A Story of Race, Resistance, Resiliency, and Recovery in New Orleans
Why should you care about what happened to William Frantz Public School? Yes, Ruby Bridges entered the iconic doors of William Frantz in 1960, but the building’s unique role in New Orleans school desegregation is only one part of the important history of this school. Many additional and equally important stories have unfolded within its walls and the neighborhoods surrounding it. These stories matter.
It matters that society has historically marginalized Black students and continues to do so. It matters that attempts to dismantle systemic racism in schools and other institutions still face strong resistance, and these issues continue to deeply divide the United States. It matters that the building remains standing as an indomitable symbol of the resiliency of public education despite decades of waning support, misguided accountability, and a city devasted by Hurricane Katrina. It matters that opportunism, under the guise of recovery, reshaped public education in New Orleans.
William Frantz Public School: A Story of Race, Resistance, Resiliency, and Recovery in New Orleans provides more than an examination of education in one school and one city. It recounts a story that matters to anyone who cares about public education.
THIS SERIES EXPLORES THE HISTORY OF SCHOOLS AND SCHOOLING in the United States and other countries. Books in this series examine the historical development of schools and educational processes, with special emphasis on issues of educational policy, curriculum and pedagogy, as well as issues relating to race, class, gender, and ethnicity. Special emphasis will be placed on the lessons to be learned from the past for contemporary educational reform and policy. Although the series will publish books related to education in the broadest societal and cultural context, it especially seeks books on the history of specific schools and on the lives of educational leaders and school founders.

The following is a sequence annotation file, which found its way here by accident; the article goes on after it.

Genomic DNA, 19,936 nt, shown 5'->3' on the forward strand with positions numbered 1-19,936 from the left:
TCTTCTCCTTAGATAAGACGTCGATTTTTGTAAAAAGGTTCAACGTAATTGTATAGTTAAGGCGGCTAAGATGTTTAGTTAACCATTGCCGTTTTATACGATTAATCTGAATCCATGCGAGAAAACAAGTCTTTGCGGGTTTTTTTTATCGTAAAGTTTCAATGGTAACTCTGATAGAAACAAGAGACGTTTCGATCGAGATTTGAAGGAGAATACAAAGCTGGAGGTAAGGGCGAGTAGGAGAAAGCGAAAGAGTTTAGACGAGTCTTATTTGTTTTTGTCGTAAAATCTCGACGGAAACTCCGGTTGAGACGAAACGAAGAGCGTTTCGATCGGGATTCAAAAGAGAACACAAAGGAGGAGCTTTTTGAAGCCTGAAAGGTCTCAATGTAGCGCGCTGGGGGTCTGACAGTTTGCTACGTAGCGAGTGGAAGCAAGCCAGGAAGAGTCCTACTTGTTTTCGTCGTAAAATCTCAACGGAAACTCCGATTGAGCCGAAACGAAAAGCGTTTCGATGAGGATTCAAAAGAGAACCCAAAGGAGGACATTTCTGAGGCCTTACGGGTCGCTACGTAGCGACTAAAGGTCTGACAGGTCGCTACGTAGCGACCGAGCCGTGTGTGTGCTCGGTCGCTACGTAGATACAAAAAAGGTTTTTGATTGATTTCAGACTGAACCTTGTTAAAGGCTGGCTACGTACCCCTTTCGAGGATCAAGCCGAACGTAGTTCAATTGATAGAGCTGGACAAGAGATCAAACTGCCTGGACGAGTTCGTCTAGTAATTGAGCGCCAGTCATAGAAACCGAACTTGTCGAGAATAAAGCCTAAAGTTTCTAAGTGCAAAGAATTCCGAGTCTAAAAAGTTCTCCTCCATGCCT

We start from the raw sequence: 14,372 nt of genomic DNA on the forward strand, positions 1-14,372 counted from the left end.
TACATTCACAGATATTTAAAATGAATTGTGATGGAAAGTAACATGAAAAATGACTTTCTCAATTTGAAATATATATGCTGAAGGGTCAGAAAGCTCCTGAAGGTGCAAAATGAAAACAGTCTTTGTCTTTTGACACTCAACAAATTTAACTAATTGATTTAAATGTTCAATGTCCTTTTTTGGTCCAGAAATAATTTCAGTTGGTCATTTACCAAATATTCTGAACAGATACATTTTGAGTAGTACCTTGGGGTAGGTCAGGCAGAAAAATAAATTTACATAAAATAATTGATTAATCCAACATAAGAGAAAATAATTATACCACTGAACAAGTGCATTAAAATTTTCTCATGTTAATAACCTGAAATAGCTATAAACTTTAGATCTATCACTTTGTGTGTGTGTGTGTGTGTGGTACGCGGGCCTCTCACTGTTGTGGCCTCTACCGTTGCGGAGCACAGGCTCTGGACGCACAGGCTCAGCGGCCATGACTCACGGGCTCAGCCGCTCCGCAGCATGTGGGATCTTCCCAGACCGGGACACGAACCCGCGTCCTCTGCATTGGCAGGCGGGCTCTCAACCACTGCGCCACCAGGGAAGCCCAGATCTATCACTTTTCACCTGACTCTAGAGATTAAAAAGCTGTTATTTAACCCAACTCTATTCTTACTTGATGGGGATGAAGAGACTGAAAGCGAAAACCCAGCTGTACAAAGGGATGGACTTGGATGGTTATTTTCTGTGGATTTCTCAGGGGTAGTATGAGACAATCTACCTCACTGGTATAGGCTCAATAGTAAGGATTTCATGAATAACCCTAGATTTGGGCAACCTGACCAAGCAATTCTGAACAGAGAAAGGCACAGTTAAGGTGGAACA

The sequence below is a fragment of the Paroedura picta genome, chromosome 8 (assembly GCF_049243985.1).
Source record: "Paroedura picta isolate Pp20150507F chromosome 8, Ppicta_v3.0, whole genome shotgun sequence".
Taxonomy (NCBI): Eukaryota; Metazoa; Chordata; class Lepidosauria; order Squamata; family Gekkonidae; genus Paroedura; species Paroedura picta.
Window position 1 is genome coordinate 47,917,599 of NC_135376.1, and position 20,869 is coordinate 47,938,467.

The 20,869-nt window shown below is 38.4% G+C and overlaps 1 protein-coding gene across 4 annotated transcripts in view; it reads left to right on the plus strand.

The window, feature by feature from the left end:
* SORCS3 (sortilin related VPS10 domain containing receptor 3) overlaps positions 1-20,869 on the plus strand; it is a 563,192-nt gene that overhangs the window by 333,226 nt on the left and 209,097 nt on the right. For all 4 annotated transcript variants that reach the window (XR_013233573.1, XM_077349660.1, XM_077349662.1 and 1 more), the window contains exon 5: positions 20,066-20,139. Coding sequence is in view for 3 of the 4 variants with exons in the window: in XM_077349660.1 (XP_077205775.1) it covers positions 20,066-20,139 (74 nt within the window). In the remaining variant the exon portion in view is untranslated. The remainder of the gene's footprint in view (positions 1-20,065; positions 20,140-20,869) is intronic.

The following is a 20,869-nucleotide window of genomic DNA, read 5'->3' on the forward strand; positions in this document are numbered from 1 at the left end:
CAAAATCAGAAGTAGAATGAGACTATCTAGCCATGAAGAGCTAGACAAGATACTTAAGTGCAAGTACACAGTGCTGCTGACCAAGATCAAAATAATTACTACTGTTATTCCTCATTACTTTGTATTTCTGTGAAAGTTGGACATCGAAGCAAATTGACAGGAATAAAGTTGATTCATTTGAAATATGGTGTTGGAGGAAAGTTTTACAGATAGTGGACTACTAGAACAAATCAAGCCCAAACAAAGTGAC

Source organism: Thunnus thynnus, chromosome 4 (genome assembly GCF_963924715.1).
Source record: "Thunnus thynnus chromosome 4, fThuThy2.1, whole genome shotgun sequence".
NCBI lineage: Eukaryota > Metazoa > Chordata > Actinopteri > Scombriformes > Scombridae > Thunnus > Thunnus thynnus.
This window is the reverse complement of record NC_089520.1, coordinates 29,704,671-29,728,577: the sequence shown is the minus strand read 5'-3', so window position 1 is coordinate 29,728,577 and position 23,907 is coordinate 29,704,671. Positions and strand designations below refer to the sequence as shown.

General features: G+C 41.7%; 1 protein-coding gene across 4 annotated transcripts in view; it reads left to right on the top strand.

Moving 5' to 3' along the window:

For additional information about this series or for the submission of manuscripts, please contact the general editors:
Alan R. Sadovnik
Susan F. Semel
The City College of New York, CUNY
138th Street and Convent Avenue
155 Conklin Hall
You are not authenticated to view the full text of this chapter or article.
This site requires a subscription or purchase to access the full text of books or journals.
Do you have any questions? Contact us.Or login to access all content.